Capilano University faculty members protest cuts to basic education and literacy programs at board of governors meeting

Capilano University faculty members protest cuts to basic education and literacy programs at board of governors meeting

Today, the Daily Herald begins an occasional series looking at how much your community college presidents put on their expense tabs, in line with the newspaper’s On Guard mission of telling readers where and how their tax dollars are being spent. Note that community colleges are funded by a combination of tax dollars and tuition, and are governed by the state.

Harper College President Kenneth Ender took office in July 2009, just as the economy was hitting rock bottom. In 2010, he was reimbursed for alcohol at a party for his visiting brother at his Inverness home; for a golf outing/social with staff at Lake Barrington Shores Golf Club; and five to two-person dinners at Entourage Restaurant in Schaumburg for interviews of provost and executive vice president candidates.
A true Nova Scotia vision for post-secondary education

[International Differential Fees are covered under the 3% cap on tuition increases. Only in the case of “unique circumstances” can universities appeal to the NS Minister of Labour & Adv Education to get an exemption to the cap. This unspecified appeals process is not exclusive to Intl. Differential Fee increases, but those fees are the only known case where Dalhousie University is trying to bypass the provincial cap. Authorities among Dalhousie student representatives report that the “unique circumstances” clause is a dedicated loophole to effectively deregulate International Differential Fee increases. Dalhousie is selling the increase to intl students with “improved services”, it is unclear how this constitutes any kind of “unique circumstance”. The same source suggested a different background to the loophole clause: While the NS government does not fund intl students’ university education in general, they provide “some” amount of funding for intl students up to a 10% fraction of the full student population, ostensibly to attract highly qualified students in accordance with the provincial NS immigration strategy. Since the Intl student population at Dalhousie is currently at 11% and expected to grow in the near future, the loophole clause allows Dalhousie to recover additional revenue from the growing number of Intl students. The university and provincial government successfully obfuscated the clause and process: One month after the Dalhousie Board of Governors approved the additional Differential Fee increase and ordered the uni administration to appeal to the Minister, it is still unkown when and how the appeal will be brought forward, and what exactly is behind the “unique circumstance” clause. -Editor’s note]


What the new Canadian Centre for Policy Alternatives’ report on post-secondary education offers is precisely what the present government lacks — namely, a vision for post-secondary education (PSE) in this province that goes beyond mindless cost-cutting.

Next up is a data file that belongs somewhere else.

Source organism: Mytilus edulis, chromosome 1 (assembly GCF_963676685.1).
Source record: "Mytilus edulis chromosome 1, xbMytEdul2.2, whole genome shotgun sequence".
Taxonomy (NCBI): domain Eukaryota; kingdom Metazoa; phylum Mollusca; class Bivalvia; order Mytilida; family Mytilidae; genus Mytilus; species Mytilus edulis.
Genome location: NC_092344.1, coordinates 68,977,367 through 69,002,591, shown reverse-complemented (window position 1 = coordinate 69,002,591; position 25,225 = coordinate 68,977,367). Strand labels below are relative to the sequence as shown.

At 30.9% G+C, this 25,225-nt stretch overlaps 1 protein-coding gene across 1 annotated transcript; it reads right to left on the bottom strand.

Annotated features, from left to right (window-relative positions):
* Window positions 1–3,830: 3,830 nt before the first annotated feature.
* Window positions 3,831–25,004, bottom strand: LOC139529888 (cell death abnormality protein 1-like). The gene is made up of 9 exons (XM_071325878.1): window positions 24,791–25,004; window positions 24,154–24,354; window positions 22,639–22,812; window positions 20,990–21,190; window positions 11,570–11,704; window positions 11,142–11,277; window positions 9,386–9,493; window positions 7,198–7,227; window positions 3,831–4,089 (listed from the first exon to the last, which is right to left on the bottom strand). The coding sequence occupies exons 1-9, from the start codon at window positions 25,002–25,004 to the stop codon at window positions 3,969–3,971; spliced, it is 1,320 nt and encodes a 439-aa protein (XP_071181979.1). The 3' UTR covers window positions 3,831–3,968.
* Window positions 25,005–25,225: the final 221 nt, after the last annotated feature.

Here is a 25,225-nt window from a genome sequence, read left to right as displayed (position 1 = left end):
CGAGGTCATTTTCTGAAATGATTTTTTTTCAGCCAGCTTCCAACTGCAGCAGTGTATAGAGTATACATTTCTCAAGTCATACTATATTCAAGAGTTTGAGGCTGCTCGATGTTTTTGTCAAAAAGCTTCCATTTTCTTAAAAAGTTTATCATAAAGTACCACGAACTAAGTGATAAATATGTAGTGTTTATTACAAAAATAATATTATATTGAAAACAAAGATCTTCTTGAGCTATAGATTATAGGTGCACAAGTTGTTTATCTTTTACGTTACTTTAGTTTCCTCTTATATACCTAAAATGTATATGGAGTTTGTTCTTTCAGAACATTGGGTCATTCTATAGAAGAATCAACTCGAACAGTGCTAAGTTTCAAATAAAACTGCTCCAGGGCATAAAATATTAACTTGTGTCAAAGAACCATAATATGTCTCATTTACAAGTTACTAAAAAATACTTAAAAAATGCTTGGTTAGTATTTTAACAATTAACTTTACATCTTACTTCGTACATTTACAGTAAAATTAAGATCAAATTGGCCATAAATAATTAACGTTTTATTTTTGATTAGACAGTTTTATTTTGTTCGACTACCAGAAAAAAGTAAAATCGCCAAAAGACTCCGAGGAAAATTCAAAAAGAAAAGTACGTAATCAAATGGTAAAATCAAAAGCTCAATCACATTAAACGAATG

What it makes clear is not simply the inequity involved in transferring still more of the burden of the cost of education onto the young, but just how shortsighted is the policy of reducing investment in post-secondary education, when post-secondary education is in fact part of the solution to our economic problems, not part of the cause.

We know the economic benefits of attracting out-of-province students, who come here not just to visit but to live. It is estimated that for every dollar the government invests in international students, the province receives an economic return of more than three dollars — yet the government’s policy on tuition fees allows for increases for international students well in excess of the three per cent cap proposed.

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While a university’s reputation remains an important factor, students are increasingly pragmatic and are contemplating what they will get out of their education. “Learning by experience is becoming more and more an integral part of the university culture,” says Lisa Chambers, director of U of T’s Centre for Community Partnerships. Students in a broad range of disciplines are signing up for courses that offer a service learning component.

Once considered the domain of community colleges, service learning has exploded at U of T over the past five years. The number of courses offering students an out-of-classroom component has grown dramatically. Nearly 2,000 students participated over the past academic year.

Outcomes are important to this generation of students, many of whom have their sights set on a government job upon graduation because it’s seen as a “safe career route,” says Ken Steele of Academica, a London-based research marketing firm. As tuition has increased, students and their parents are more conscious that university education is an investment and want to ensure it offers a good return.

“Students are fixated on those programs that have the most certain returns on investment,” Steele says. “Programs like nursing that can promise 95% employment are much more appealing to students and they will travel further to get into a nursing program because they’re very competitive programs on most college and university campuses.”

On Wednesday, the University of New Brunswick’s board of governors imposed an extra $150 in students fees on all 6,000 students at UNB. On top of that, the board approved a $200 hike in tuition fees, the maximum permitted under rules set by the provincial government.

The $150 fee, which has been dubbed the Richard J. Currie Center fee, doesn’t fall under the provincial rules because it’s considered an ancillary fee. “That’s basically a loophole that the board of governors and the administration have gone through,” said Joey O’Kane, vice-president external of the UNB student union.

UNB student union president Jordan Thompson has suggested any fees affecting students be decided by a vote by students via a referendum, but the board of governors won’t allow it. “The decision to approve an increase to fees while students are away from campus does not bode well for clear and transparent relations between the administration and students,” Thompson said.